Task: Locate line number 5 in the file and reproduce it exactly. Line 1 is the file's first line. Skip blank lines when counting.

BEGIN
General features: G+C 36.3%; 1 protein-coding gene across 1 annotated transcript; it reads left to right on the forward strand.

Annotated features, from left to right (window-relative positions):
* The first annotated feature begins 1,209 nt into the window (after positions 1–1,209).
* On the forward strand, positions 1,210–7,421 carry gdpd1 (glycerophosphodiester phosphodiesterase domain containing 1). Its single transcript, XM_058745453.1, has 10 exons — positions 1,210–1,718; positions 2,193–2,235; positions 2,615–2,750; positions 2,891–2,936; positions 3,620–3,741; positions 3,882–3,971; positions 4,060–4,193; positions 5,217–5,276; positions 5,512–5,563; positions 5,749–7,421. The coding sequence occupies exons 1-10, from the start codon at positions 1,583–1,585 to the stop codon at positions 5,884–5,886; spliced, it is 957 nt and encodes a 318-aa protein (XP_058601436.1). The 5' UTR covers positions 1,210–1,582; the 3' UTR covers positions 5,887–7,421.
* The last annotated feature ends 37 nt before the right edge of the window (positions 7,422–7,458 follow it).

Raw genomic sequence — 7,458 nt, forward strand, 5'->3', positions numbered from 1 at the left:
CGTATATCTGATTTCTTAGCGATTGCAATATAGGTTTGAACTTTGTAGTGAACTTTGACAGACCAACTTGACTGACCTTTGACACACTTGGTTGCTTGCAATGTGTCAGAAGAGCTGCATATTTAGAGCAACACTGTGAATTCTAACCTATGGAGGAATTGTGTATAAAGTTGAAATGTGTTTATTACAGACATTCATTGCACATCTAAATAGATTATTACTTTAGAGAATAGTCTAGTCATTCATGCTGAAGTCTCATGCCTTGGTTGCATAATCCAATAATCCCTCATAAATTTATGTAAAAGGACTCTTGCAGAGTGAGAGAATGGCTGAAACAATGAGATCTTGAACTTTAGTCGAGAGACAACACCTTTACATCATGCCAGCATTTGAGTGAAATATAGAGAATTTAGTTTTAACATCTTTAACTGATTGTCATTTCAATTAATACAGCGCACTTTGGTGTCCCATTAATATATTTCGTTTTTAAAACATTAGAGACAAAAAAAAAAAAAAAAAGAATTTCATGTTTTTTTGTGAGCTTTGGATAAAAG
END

* The last annotated feature ends 37 nt before the right edge of the window (positions 7,422–7,458 follow it).